Illustrated London News, 1851
see also London at Dinner, 1858 - click here
ARMY AND NAVY CLUB, 36 Pall Mall, corner of
George Street, was built in 1850, from the designs of
Messrs. Parnell and Smith. The site cost 52,500l., and
the building about an equal sum. It is famous for its
cuisine, which is managed on a scale of vastness that might
have delighted Apicius; its large and well-ventilated Smoking-Room, its Morning-Room, a sumptuously upholstered,
apartment, with a ceiling of richly ornamented carton-pierre and papier-mâché, its Louis
Quinze Library and
Drawing-Room, and its Coffee-Room. a salon 81 ft. by 30.
The present Emperor of the French is an honorary member
of this Club, and presented it in 1851 with some fine tapestry.
The number of members (who must belong to one of the two services) is limited to 2250. Entrance fee, 30l. ; annual subscription, 6l. 11s.
Cruchley's London in 1865 : A Handbook for Strangers, 1865
ARMY AND NAVY, CLUB-HOUSE, Pall Mall, corner of Geogre-street, designed by Parnell and Smith, was opened in February 1851. The exterior is a combination of Sansovino's Palazzo Cornaro, and Library of St. Mark at Venice; but varying in the upper part, which has Corinthian columns, with windows resembling arcades filling up the intercolumns' and over their arched headings are groups of naval and military symbols, weapons, and defensive armour - very picturesque. The frieze has also effective groups symbolic of the Army and Navy; the cornice, likewise very bold, is crowned by a massive balustrade. The basement, from the Cornaro, is rusticated: the entrance being in the centre of the east or George-street front, by three open arches, similar character to those in the Strand front of Somerset House. The whole is extremely rich in ornamental detail. The hall is fine; the coffee-room, eighty-two feet by thirty-nine feet, is panelled with scagliola, and has a ceiling enriched with flowers, and pierced for ventilation, by heated flues above; adjoining is a room lighted by a glazed plafond; next is the house dining-room. decorated in the Munich style; and more superb is the morning room, with its arched windows, and mirrors forming arcades and vistas innumerable. A magnificent stone staircase leads to the library and evening rooms; and in the third story are billiard and card rooms; and a smoking-room, with a lofty dome elaborately decorated in traceried Moresque. The apartments are adorned with an equestrian portrait of Queen Victoria, painted by Grant, R.A.; a piece of Gobelins tapestry (Sacrifice to Diana) presented to the club in 1849 by Prince Louis Napoleon; marble busts of William IV. and the Dukes of Kent and Cambridge; and several life-size portraits of naval and military heroes. The Club-house is provide with twenty lines of Whishaw's Telekouphona, or Speaking Telegraph, which communicate from the Secretary's room to the various apartments. The cost of this superb edifice, exclusive of fittings, was 35,000l.; the plot of ground on which it stands cost the Club 52,000l.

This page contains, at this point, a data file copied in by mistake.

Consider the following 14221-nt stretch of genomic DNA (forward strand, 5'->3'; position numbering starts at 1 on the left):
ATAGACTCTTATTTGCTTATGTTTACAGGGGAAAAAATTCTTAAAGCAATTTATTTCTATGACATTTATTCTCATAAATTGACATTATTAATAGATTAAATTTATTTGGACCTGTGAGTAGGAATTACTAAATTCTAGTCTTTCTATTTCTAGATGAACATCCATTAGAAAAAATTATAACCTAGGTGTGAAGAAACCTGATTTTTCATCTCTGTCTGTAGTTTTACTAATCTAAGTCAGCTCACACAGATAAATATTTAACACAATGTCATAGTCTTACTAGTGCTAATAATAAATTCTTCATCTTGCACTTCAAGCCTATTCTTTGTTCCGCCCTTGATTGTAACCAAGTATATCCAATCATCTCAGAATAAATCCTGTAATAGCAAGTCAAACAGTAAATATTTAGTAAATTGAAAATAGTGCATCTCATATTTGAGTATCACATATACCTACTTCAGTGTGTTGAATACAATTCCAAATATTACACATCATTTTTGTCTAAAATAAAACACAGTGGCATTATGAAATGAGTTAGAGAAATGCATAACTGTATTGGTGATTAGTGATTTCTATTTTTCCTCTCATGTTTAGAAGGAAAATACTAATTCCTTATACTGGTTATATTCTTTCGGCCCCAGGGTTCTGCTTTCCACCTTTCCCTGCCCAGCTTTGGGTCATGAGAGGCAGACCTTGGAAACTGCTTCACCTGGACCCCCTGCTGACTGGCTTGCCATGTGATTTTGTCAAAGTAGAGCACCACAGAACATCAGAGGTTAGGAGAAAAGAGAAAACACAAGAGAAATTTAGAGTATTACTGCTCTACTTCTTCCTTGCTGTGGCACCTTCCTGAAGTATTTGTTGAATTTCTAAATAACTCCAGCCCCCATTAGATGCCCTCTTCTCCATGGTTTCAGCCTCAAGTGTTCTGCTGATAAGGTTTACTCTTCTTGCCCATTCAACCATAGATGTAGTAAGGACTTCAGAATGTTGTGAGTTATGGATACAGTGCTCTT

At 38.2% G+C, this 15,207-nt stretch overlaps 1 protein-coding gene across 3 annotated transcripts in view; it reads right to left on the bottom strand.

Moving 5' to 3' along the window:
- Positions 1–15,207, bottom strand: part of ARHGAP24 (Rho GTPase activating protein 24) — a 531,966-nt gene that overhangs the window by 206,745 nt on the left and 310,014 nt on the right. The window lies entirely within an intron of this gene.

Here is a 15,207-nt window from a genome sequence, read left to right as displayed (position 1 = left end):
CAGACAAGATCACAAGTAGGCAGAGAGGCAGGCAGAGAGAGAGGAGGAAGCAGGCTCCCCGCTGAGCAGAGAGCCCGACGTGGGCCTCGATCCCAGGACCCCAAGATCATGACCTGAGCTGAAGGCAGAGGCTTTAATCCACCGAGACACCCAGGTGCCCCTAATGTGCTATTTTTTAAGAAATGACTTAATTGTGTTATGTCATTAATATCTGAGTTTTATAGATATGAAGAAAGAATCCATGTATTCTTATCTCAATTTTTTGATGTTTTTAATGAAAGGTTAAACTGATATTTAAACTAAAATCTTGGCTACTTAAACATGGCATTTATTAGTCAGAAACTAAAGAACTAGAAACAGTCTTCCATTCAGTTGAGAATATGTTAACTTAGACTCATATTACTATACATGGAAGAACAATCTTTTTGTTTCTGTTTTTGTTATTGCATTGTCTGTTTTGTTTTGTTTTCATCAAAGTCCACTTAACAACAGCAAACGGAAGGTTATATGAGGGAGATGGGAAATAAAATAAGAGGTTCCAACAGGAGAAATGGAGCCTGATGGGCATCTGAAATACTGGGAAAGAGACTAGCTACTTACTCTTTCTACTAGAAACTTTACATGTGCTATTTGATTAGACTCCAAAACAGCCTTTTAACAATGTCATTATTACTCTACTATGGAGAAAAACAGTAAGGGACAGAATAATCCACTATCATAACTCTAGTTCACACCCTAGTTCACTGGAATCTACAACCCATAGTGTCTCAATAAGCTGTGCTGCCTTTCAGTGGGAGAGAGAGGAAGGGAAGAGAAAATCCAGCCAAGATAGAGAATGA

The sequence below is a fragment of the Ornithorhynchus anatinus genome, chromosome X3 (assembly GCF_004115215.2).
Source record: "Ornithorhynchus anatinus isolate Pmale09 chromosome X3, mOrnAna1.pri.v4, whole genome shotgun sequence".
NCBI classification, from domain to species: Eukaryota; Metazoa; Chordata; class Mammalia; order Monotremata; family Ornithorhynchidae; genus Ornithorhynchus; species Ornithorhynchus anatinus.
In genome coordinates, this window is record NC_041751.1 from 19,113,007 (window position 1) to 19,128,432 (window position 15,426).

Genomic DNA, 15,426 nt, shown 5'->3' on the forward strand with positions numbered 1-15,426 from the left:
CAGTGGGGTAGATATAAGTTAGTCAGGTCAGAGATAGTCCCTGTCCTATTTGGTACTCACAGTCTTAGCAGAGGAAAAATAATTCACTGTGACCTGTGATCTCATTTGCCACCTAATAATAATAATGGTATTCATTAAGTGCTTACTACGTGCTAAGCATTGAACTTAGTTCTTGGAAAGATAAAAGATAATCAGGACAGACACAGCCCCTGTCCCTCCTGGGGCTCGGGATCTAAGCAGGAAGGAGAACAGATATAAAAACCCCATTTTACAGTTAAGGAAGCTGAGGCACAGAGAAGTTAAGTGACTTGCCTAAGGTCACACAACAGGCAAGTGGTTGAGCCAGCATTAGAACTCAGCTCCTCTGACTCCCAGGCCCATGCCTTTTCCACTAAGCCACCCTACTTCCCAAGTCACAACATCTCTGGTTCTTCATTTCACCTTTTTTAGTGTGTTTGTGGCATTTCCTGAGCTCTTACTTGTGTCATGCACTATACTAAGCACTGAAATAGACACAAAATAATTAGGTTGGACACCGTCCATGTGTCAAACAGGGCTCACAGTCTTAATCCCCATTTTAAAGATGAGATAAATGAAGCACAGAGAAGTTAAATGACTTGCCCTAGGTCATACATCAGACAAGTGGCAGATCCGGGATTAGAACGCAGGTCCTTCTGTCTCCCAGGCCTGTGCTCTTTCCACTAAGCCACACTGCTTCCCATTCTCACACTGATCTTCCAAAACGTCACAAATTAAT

John Timbs, Curiosities of London, 1867
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Army and Navy Club, Pall Mall.—Is instituted for the association of commissioned officers of all ranks in Her Majesty’s Regular Army, Royal Navy, and Royal Marines. Election by ballot in club meeting. Thirty members must actually vote, and one black ball in ten excludes. Entrance fee, £40; subscription, £7 7S. for old members; but the following resolution was carried at the annual meeting of the club on the 3rd June, 1878: “All new members who are elected to the club, commencing with the next ballot, shall pay an annual subscription at £10 10s.”
Charles Dickens (Jr.), Dickens's Dictionary of London, 1879
But in the clubs of those long-ago days the
most cold-blooded inhospitality obtained. If you called upon a friend you had to
wait on the door-mat, and the offering of a glass of sherry was attended by the
risk of expulsion. Smoking rooms - if tolerated - were placed in the attics, and
a "strangers' room" was an innovation that only came into existence
For long many clubs held out against the recognition of "strangers," and only within the last few years have the "Senior" and the more exclusive establishments over-ruled the snarling objections of the few old fossils who use a club from morning to night without adding one cent to its revenue.
It was the privilege of the Army and Navy Club to make the first drastic move in the right direction, and to Louis Napoleon's frequent visits for luncheon and its attendant cigarette and coffee may be traced the present accepted theory that "clubs were made for man, and not man for clubs".
'One of the Old Brigade' (Donald Shaw), London in the Sixties, 1908
George Birch, The Descriptive Album of London, c.1896